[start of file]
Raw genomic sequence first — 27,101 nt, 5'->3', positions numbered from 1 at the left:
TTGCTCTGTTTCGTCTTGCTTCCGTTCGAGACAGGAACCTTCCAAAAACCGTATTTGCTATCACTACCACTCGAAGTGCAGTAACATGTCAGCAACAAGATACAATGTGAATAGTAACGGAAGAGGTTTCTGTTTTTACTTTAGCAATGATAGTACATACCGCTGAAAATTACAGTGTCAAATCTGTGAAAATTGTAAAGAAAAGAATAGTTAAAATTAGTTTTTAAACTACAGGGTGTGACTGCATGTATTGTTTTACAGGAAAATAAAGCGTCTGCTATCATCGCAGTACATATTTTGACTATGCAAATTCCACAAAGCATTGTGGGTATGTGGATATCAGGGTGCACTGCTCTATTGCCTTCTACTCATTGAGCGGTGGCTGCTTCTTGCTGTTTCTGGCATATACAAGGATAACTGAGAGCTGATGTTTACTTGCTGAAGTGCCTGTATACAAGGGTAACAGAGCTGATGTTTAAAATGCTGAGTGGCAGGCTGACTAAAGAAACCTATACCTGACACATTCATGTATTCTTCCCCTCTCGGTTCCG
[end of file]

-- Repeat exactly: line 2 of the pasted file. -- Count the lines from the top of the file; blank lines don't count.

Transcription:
TTGCTCTGTTTCGTCTTGCTTCCGTTCGAGACAGGAACCTTCCAAAAACCGTATTTGCTATCACTACCACTCGAAGTGCAGTAACATGTCAGCAACAAGATACAATGTGAATAGTAACGGAAGAGGTTTCTGTTTTTACTTTAGCAATGATAGTACATACCGCTGAAAATTACAGTGTCAAATCTGTGAAAATTGTAAAGAAAAGAATAGTTAAAATTAGTTTTTAAACTACAGGGTGTGACTGCATGTATTGTTTTACAGGAAAATAAAGCGTCTGCTATCATCGCAGTACATATTTTGACTATGCAAATTCCACAAAGCATTGTGGGTATGTGGATATCAGGGTGCACTGCTCTATTGCCTTCTACTCATTGAGCGGTGGCTGCTTCTTGCTGTTTCTGGCATATACAAGGATAACTGAGAGCTGATGTTTACTTGCTGAAGTGCCTGTATACAAGGGTAACAGAGCTGATGTTTAAAATGCTGAGTGGCAGGCTGACTAAAGAAACCTATACCTGACACATTCATGTATTCTTCCCCTCTCGGTTCCG